One of the main ways municipalities raise money is to increase DENSITY in neighborhoods by rezoning areas to permit high rise towers where single family dwellings or low rise apartments once stood. Densification increases the property tax base exponentially.

However, it also increases the need for more transit and road infrastructure costs –thus requiring MORE inventive forms of taxation to pay for the higher number of residents –and on it endlessly goes.

The mayors’ view of increased density and migration into the metropolitan areas in BC is diametrically opposed to those of the residents, 90% of whom seem to think that we already have enough people here.

This is something that Noam Chomsky has referred to as “the democratic deficit”, a situation where the majority of people are in favor of a particular policy or state of affairs and it doesn’t happen. GMO labelling is a prime example of this. Studies have repeatedly shown that 80% or more of consumers want to know whether their food has been genetically modified. Despite this, in North America initiatives for mandatory labelling have been routinely defeated for the last 25 years by the bio-tech industry.

So if most British Columbians don’t want more people coming to the Lower Mainland, why is the population increasing by 30,000-40,000 per year?

Part of the reason is the dubious immigration policies of the federal government. Part of the reason is that land developers are making a lot of money building towers and they are able to sway the many leaf-in-the-wind politicians with campaign donations.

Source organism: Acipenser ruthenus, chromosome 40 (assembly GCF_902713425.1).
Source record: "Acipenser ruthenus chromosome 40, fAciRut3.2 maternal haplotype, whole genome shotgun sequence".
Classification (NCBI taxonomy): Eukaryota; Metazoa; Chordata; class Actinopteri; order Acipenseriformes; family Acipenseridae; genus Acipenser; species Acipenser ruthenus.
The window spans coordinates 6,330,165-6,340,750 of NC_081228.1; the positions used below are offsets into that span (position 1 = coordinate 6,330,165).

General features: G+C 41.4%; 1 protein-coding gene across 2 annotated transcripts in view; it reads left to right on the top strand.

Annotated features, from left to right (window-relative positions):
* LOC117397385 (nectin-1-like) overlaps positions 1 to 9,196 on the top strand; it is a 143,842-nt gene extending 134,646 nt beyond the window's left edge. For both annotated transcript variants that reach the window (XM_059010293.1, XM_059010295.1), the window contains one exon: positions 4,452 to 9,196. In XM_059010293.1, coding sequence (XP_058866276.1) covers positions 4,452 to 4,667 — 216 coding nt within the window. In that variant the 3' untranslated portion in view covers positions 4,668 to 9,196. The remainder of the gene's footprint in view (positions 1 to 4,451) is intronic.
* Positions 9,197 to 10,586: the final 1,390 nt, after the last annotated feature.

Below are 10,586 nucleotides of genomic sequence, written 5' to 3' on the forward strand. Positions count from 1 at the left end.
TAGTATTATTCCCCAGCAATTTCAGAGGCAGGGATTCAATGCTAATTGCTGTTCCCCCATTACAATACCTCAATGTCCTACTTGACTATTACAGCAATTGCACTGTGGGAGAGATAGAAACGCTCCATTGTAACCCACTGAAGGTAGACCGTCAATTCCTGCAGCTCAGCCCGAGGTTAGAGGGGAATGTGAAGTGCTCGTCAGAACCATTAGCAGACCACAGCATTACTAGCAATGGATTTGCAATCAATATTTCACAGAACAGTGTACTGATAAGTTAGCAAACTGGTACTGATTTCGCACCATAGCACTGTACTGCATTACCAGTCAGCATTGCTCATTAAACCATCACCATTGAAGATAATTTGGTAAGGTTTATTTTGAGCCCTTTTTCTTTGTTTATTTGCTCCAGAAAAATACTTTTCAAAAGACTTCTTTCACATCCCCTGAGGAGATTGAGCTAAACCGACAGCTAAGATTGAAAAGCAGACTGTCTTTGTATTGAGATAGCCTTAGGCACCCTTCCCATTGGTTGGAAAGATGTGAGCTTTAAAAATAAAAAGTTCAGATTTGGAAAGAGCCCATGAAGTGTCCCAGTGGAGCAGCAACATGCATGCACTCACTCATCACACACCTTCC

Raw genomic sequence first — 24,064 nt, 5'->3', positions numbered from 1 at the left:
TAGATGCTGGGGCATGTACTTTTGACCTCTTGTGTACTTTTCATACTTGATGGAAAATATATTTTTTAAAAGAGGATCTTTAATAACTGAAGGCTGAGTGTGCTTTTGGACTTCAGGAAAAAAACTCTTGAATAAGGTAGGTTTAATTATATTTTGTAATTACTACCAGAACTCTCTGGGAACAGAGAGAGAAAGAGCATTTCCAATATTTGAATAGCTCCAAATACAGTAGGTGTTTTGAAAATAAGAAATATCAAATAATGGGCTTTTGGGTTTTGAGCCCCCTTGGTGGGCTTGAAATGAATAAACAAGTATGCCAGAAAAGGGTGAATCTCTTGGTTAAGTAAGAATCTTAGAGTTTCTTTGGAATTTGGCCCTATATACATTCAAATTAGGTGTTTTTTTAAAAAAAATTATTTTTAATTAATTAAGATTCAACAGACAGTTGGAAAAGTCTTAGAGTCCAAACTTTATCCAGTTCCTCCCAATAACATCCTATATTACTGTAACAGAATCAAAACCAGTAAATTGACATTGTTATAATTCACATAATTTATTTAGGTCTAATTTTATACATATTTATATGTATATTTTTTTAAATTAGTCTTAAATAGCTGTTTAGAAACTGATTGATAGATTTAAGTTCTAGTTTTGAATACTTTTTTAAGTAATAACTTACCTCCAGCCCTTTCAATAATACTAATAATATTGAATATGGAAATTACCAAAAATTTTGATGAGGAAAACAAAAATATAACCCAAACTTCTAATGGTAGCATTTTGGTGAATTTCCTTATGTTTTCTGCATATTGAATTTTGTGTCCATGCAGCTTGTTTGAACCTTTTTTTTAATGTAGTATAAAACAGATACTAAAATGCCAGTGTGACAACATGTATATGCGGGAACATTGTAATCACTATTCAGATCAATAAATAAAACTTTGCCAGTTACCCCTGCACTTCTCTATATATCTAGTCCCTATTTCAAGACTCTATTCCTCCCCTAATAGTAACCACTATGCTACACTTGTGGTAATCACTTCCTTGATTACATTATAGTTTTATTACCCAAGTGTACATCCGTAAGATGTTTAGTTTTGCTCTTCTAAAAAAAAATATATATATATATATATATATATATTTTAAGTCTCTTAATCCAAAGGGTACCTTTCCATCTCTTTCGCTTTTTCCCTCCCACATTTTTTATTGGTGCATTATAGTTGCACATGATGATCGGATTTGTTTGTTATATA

And lastly, part of the reason is that governments can ignore the will of the masses because they are not organized and do not “block vote” to further their own collective agenda.

Over the past ten years I have made it a point of asking my real estate clients who are buying or selling whether they would like to see more people move the Lower Mainland. To a man (or woman) they have told me that they are NOT in favor of more people moving here as there are already enough traffic jams, pollution and general congestion.

So what do you think – THE MORE THE MERRIER or ENOUGH IS ENOUGH?

Disclaimer:  The foregoing is for information purposes only and not intended as legal advice to the reader.  Always consult with an experienced real estate lawyer when modifying the standard real estate contract in use in BC. In addition statutory law as well as case law may change from time to time which could render this analysis inaccurate in the future. 

(C) 2018 Pazder Law Corporation